Autumn Budget – 29/10/2018

Following yesterday’s budget, I wanted to share with you some of the announcements which I believe to be of particular interest to the residents of Amber Valley. You can read my speech on the budget yesterday here.

Help with the cost of living:

  • Increasing the National Living wage in April from £7.83 to £8.21. In real terms, this will deliver a £690 annual pay rise to the average full-time worker on the living wage.
  • Personal tax allowances to increase in April 2019 – the amount you can earn before paying tax will increase to £12,500. The government has made repeated increases to Personal allowance, raising it from £6,475 in 2010-11 to £11,850 in 2018-19. You will also have to earn £50,000 before paying the higher rate tax of 40%.
  • Fuel duty will be frozen for a ninth successive year, saving the average driver a cumulative £1,000 a year by April 2020
  • Beer duty, along with cider and spirits duty have also been frozen saving an average of 2p on every pint of beer and 1p per pint of cider in 2019. This freeze will save brewers, pubs and pub-goers £110 million and secure upwards of 3,000 jobs that would have been lost had beer duty gone up.

Tackling tax avoidance and evasion

Many constituents have contacted me recently on the issue of tax avoidance by large internet companies. I’m delighted to say that, in the absence of an international agreement, the Chancellor has announced a new Digital Services Tax – the first in the world – which will charge the largest online businesses an effective 2% of their revenues raising £400 million.

While there are lots of details to get right to make this effective, while ensuring we support technology start-ups and don’t hit our high streets chains that sell on-line, this is a great step forward in creating a level playing field between traditional retailers and those online. As a member of the Public Accounts Committee, I’ll keep pushing this issue – and the need to ensure we collect the VAT due on online sales – the avoidance of which costs over £1 billion a year.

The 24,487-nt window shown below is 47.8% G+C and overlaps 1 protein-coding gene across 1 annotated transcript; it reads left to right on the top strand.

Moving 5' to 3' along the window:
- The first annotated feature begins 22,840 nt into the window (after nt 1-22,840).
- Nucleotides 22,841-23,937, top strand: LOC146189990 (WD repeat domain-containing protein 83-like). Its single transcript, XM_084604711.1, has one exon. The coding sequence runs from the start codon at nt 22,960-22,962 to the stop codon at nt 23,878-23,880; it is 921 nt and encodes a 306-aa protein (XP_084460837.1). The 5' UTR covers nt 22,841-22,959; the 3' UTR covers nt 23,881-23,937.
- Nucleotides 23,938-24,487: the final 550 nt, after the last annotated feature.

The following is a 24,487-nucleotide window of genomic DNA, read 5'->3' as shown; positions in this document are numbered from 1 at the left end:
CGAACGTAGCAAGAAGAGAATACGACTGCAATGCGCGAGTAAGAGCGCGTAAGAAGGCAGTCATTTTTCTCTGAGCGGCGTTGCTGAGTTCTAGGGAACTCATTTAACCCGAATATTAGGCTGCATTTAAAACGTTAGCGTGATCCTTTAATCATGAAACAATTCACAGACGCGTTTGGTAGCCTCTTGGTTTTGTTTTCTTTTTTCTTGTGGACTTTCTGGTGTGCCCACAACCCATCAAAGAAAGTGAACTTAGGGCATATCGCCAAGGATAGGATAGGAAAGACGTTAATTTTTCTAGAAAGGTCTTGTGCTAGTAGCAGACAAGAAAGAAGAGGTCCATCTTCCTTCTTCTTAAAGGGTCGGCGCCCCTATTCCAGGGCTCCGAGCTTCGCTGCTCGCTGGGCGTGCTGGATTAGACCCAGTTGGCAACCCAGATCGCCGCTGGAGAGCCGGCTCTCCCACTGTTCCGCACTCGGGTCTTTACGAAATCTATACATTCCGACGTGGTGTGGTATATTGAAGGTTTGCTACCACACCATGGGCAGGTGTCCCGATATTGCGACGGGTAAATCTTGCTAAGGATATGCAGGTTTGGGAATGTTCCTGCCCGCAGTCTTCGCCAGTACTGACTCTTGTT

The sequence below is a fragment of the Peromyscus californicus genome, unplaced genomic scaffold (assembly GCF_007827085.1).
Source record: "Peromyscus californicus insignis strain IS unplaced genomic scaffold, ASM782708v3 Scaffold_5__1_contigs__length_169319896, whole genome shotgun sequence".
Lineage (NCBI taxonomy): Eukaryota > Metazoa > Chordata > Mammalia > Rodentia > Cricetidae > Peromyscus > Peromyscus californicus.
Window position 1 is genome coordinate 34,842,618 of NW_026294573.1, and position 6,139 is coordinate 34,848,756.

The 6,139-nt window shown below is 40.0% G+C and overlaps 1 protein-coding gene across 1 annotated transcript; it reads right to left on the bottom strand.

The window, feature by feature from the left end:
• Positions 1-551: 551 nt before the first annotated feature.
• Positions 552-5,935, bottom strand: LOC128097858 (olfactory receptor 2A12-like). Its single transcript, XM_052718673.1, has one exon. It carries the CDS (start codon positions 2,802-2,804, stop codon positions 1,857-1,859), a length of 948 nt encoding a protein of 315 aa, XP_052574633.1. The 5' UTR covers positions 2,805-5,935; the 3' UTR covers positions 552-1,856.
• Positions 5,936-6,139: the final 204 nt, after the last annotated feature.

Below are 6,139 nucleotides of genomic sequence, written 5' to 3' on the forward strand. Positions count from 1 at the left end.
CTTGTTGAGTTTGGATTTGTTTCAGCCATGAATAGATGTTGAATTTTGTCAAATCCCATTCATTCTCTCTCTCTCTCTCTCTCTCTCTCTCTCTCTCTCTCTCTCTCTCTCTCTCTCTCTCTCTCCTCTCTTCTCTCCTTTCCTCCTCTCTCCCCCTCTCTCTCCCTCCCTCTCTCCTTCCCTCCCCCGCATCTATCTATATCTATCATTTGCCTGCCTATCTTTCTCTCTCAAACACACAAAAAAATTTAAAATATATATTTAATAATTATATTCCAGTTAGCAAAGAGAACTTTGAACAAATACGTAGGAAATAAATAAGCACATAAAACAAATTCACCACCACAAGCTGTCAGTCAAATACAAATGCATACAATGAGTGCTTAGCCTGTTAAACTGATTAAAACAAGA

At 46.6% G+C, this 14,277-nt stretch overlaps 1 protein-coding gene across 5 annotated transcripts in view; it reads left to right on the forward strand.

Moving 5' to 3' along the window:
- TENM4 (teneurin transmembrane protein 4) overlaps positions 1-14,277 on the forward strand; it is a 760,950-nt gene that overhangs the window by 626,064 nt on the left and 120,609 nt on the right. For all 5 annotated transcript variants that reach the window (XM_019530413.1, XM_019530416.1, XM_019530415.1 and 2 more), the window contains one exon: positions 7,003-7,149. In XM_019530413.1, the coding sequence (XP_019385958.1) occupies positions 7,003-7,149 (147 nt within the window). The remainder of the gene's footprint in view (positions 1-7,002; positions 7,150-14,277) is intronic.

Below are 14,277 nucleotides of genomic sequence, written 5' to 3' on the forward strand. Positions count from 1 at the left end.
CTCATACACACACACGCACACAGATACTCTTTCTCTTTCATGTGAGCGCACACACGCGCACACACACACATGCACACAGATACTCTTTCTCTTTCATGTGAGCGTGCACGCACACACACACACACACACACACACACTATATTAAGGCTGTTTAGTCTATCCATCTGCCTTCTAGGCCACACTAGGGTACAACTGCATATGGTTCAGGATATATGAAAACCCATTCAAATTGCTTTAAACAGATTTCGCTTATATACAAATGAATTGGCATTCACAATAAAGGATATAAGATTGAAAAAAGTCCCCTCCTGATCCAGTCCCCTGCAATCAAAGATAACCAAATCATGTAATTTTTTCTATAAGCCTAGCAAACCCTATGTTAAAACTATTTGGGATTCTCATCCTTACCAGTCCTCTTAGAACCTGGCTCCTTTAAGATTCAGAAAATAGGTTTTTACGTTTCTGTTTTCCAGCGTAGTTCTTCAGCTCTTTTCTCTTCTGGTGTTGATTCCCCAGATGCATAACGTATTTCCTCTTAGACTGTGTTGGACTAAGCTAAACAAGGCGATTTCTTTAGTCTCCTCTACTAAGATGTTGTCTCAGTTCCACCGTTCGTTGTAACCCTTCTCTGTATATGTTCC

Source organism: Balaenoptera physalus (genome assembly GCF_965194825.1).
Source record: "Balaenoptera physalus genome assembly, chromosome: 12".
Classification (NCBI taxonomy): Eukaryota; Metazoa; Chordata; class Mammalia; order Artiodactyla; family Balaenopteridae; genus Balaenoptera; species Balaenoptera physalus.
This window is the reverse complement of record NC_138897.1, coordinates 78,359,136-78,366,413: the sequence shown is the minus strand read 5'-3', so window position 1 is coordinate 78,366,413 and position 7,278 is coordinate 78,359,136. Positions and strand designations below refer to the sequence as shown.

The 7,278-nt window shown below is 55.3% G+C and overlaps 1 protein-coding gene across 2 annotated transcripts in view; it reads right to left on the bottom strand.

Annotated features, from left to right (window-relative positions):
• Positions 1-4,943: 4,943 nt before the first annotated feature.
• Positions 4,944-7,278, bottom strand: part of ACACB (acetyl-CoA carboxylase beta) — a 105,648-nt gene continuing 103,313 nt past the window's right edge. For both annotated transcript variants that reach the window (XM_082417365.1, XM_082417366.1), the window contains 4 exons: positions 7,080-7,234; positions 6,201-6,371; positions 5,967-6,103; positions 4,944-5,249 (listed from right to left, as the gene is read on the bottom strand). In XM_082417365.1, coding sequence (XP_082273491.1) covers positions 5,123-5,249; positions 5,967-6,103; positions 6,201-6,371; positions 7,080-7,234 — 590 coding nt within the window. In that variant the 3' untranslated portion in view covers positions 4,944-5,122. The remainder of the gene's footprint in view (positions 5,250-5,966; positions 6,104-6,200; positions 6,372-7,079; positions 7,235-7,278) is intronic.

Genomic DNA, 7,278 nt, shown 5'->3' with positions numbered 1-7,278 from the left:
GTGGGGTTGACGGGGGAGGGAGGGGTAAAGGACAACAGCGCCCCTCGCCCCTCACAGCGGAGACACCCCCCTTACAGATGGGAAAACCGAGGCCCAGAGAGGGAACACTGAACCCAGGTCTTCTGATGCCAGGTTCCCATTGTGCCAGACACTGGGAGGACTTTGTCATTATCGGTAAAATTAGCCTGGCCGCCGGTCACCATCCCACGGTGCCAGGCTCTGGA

Supporting the High Street

The Chancellors also announced measures to help the high street which will be of great assistance in Amber Valley, especially to the retailers in Alfeton, Heanor and Ripley. Building on earlier measures to reduce Business Rates, he announced that all shops with a rateable value of £51,000 or under would see their business rates cut by a third until the next revaluation in 2020.

The government will launch a new Future High Streets fund, worth £675million to England, to support local areas to develop and fund plans to make town centres fit for the future.

More money for Schools

Ahead of the full spending review next year, the Chancellor announced an extra £400 million this year for schools’ capital budgets. This is equivalent to £10,000 per primary school and £50,000 per secondary school.

Reforms to Universal Credit to make sure work pays

As a member of the Work and Pensions Select Committee, over recent weeks I’ve been calling for reforms to Universal Credit to ensure work always pays, and to ease the transition when people move on to the new benefit.

The Chancellor announced that the amount households with children, and people with disabilities, can earn before their Universal Credit award begins to be withdrawn, will be increased by £1,000. In real terms, this means that 2.4 million households will keep an extra £630 of income each year. He also announced that claimants would keep their JSA or ESA for an extra 2 weeks, as was done for housing benefit last year, and that the maximum amount of the basic benefit award that could be used to repay historic benefit debts would be reduced from 40% to 30%. These measures address the main concerns that have arisen on the roll out of UC in Amber Valley in recent months.

Tackling plastic waste

Finally, I agree with the Chancellor of the Exchequer; that the UK must become a world leader in tackling the scourge of plastic littering our planet and our oceans. The budget announced a new tax on the manufacture and import of plastic packaging that contains less than 30 per cent recycled plastic, which I believe to be a necessary and welcome change.

With 2 local employers that specialize in producing recycled plastic products, this is an important measure that will encourage the collection of plastic waste and investment in the technology needed to actually recycle it. We’ve already announced measures to reduce plastic waste but this is a welcome step to ensuring the plastic products we do continue to use are dealt with effectively.